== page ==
Know who your boss is. If you find yourself torn between a rider's request and a trainer's request, figure out which one takes precedence in the particular barn or horse/rider team and tactfully manage the person you can't please right away.

At shows especially, learn the barn's routine for set up and the "behind the scenes" stuff like mucking, feeding and medicating. The more you can do that without instruction, the happier your boss will be.

Be good to the other grooms, especially the more experienced ones and those working for other barns at shows-- as at the wash rack or prepping their horses by the ring. You can learn an immense amount from them. Most will happily take a minute to teach you something or help you out if they think you are a good egg or will return the favor.

Speaking both English and Spanish will help.

Trixie
Dec. 9, 2009, 08:26 PM
At your age, the most important thing is to be willing to learn and do things their way, to listen, to keep your mouth shut and your head down, and stay AWAY from any and all gossip.

You will also need to find a way to be completely reliable and on time.

Kestrel
Dec. 10, 2009, 02:37 AM
Always show up for work, unless you are really sick or injured.

Don't take a position if you aren't sure that you can be there when they need you. As low person on the totem pole, that means you will be the one to work holidays to meet the horses' needs.

If you need a particular day off, ask weeks in advance. Though that doesn't mean you will get that day off. You could end up having to choose between the job and your other obligation.

Do not get involved "romantically" with anyone that you work with, if you want to be taken seriously. It shows very poor judgement and an unprofessional attitude. And the reputation will make you a questionable employee for years.

If you know that you didn't do something well, go back and do it over if at all possible.

Ask questions if you aren't sure how to do something or how they want it done. Your boss's way is the right way.

If you find ethics lacking there, look for a new job.

goeslikestink
Dec. 10, 2009, 06:53 AM
Hello,

I am sophomore in highschool, and I'm trying to find a stable that would hire me as a part time groom. I can't drive by myself until I'm 16, and then I can only drive to work, school, or emegencies. I would try to work something out so that I could turn around and use my wages to pay for lessons. Is this legal as long as there are two separate transactions?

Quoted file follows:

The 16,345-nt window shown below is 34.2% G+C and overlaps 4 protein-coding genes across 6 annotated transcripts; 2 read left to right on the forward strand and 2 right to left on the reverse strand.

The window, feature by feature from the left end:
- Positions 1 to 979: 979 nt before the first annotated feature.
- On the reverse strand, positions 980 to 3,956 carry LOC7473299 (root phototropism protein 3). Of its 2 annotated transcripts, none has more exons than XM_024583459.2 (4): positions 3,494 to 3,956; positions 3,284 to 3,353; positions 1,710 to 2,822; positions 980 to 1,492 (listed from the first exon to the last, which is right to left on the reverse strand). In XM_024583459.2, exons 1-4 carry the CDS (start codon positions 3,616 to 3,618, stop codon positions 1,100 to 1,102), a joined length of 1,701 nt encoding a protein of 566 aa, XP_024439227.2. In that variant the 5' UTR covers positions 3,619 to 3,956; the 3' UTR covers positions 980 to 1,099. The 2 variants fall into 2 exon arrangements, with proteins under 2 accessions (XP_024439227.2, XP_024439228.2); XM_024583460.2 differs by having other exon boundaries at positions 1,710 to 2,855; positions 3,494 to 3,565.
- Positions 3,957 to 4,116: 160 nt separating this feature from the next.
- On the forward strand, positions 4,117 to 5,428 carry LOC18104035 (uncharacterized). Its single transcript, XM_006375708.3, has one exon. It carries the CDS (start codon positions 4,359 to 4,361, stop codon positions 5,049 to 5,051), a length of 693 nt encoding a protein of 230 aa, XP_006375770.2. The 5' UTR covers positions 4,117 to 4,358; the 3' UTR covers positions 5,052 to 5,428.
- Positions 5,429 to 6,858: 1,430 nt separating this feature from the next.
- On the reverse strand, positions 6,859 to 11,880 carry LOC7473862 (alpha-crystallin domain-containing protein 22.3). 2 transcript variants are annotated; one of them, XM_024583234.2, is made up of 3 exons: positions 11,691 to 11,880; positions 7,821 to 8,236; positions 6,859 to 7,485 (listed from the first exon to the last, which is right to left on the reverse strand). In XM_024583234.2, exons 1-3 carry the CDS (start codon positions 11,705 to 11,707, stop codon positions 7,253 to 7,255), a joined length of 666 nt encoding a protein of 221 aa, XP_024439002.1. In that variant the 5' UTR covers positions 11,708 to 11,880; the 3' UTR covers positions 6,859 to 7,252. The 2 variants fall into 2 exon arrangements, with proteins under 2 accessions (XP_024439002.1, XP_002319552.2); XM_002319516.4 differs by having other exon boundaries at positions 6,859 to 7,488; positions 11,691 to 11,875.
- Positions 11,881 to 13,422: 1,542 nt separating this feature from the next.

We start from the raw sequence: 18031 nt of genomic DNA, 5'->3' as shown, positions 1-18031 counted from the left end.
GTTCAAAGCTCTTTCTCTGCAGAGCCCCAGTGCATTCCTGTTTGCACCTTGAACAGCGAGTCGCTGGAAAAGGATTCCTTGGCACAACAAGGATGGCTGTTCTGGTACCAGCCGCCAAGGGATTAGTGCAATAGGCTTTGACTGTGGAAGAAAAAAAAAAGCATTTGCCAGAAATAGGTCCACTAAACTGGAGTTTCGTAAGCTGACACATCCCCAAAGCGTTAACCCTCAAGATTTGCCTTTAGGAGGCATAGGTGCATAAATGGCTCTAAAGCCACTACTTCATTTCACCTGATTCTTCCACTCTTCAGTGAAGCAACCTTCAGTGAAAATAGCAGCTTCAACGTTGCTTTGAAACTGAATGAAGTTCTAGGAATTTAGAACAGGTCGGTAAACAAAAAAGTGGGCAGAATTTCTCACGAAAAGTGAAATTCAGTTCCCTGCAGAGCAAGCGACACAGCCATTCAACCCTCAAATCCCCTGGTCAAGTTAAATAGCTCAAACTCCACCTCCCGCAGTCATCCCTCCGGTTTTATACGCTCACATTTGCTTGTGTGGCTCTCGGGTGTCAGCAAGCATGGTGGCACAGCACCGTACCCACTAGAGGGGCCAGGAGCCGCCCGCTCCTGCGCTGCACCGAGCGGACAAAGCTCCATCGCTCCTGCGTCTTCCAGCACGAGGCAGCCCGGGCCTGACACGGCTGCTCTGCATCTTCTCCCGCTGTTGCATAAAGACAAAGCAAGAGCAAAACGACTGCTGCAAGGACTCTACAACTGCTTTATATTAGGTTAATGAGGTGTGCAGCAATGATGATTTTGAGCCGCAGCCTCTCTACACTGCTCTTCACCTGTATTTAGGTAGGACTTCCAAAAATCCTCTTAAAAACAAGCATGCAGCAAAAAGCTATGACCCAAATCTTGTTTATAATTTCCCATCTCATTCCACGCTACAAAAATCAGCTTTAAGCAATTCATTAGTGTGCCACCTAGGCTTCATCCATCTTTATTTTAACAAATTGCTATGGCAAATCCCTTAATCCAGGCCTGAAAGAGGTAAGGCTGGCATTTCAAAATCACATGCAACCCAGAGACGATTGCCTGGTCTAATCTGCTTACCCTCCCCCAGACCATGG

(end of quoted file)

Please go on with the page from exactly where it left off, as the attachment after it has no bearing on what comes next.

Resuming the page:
I was also wondering what you would look for in someone who is offering a deal such as the one I listed. The barn I am interested in is a middle of the road show barn who houses a college team I am very interested in.

Thanks!

willingness and eager to learn with a tad of savvy round horses

maudie
Dec. 15, 2009, 07:59 PM
Thank you,

I appreciate the advice :) How should I go about applying? I think I heard the best way is by word of mouth, but the barn I ride at does not travel to shows.

I will be able to drive soon, but only to a place of employment, school, or in an emergency.

Thanks :)
Melissa

Hauwse
Dec. 16, 2009, 09:15 AM
For me it all starts with a commitment to the horse. I absolutely will not have anyone work with my horses who does not place them above everything else.

I will willingly teach a groom everything they need to know if they possess the ability to think horse first.

I want someone who honestly wants to be a horseman/woman.

I want someone who is proactive, the see it own it type.

I want someone who is in tune with the horses, who notices the subtle changes in a horses attitude, and follows up on the observation.

I want someone who understands my program is my program, period, and is willing to embrace it, trust me if there is something not working in my program I will be the first to recognize it.

I want someone who can see that the hour or more they just spent hand-grazing a horse may be the equine equivalent to winning the mega-millions lottery for a person and enjoys every minute of it simply because they know the horse enjoys every minute of it.

I want someone who understands that the job of groom can be the most important job in the business, and that the good ones are so much more than "grooms".